If you have questions, please feel free to contact Robert Wilson, Pastor, First United Methodist Church at 412-681-4222 or a49always@ alum.bu.edu
First United Methodist Church is located at the corners of Baum Blvd. and Centre, Liberty, and Aiken Avenues between Shadyside, Bloomfield, and Friendship (next to the all night Wendy?s) 412-681-4222. wwwFirstUMCPittsburgh.org
Sunday, September 5
by Sue on Sun 05 Sep 2010 06:59 PM EDT
Today's Post-Gazette has an interesting piece by a former intern about his identity as a Muslim-American. I've been thinking a bit as to how it might feel to be a Muslim in the United States TODAY and realize we've made almost no progress in terms of our religious bigotry and prejudice since September 2001.
I have otherwise compassionate and bright friends who absolutely believe there is a plan afoot to build a mosque on Ground Zero. Facts about the 1) location and 2) building's purpose do not move them. They do not want to be moved. They willingly cast aside reason and fidelity to the law they hold so dear to satiate their inner fear and justify what amounts to some of the most ugly abuse our citizens have lauded in recent decades.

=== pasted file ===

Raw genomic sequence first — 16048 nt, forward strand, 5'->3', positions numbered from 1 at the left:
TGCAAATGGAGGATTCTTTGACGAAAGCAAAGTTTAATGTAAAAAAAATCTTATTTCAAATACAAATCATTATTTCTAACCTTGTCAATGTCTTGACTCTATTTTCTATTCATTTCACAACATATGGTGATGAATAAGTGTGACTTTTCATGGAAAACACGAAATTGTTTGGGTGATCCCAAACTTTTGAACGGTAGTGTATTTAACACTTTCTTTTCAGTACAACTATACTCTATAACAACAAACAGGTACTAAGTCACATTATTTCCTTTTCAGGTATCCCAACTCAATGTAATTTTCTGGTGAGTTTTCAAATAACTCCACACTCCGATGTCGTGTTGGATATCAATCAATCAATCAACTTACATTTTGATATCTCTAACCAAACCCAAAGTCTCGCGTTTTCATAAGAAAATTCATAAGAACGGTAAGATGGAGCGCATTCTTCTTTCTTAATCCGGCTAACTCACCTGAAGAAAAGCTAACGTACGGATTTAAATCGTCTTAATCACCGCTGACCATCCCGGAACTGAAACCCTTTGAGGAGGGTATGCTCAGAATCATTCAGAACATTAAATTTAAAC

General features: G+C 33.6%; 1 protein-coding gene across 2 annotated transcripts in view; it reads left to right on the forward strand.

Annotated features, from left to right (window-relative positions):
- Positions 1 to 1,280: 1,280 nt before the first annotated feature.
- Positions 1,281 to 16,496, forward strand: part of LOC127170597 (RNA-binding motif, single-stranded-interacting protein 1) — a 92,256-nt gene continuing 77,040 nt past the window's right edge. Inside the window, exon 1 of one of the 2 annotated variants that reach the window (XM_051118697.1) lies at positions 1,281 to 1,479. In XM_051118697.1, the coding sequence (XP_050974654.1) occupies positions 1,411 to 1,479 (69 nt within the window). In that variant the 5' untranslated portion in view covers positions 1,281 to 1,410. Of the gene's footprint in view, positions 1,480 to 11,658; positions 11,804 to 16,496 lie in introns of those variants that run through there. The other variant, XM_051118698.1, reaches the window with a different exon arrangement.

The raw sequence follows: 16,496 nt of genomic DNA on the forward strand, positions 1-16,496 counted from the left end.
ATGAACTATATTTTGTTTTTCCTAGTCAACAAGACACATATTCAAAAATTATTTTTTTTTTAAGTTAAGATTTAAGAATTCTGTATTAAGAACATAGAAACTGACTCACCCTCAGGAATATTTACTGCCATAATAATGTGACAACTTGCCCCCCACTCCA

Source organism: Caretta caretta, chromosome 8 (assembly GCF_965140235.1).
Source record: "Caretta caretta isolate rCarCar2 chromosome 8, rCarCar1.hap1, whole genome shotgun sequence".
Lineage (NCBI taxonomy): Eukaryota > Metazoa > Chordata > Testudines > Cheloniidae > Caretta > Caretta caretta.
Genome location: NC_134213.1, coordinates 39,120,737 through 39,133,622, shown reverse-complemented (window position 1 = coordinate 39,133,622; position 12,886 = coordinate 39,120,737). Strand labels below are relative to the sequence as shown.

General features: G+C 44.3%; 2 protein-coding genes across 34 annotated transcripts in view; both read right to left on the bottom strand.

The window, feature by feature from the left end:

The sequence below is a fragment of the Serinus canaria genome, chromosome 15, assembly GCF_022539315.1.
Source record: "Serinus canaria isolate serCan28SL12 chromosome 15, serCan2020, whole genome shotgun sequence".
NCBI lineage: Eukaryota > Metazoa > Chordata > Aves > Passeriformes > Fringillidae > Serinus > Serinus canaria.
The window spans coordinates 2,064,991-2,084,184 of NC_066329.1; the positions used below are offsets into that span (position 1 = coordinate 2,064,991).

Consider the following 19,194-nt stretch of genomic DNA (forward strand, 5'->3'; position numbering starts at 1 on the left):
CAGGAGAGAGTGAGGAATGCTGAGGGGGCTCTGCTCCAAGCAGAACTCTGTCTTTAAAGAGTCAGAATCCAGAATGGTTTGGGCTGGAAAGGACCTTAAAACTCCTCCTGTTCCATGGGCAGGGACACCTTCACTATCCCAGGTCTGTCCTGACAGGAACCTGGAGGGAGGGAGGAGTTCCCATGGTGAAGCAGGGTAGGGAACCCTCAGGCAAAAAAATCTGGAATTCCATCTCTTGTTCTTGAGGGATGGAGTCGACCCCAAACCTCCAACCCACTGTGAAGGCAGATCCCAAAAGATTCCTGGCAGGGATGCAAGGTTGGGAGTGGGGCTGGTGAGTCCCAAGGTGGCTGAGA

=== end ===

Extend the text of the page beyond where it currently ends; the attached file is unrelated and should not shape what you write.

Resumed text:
We just don't learn. We don't learn that economic hard times stoke our fears and that there are many, many predators cloaked in the American flag ready to use that fear driven anxiety for their own aims, their own power grabs.
I've been thinking quite a bit about my own personal faith and relationship with God. I joined a Bible study. I talk with my friends and I think about visiting some churches. And, yes, some of these friends believe that Islam is a religion of violence and destruction. I don't really understand why because I see so many similarities. I can see the appeal, mind you, of absolutism. I just don't see how it feels good in the long term.
Sunday, July 11
by Sue on Sun 11 Jul 2010 09:03 AM EDT
The evolution of mainstream Protestant churches continues to intrigue and bore me. I love that the dialogue continues, but I'm also of the opinion that its 2010 already ... let's get it resolved so we can fight poverty and war and all that biblically based stuff.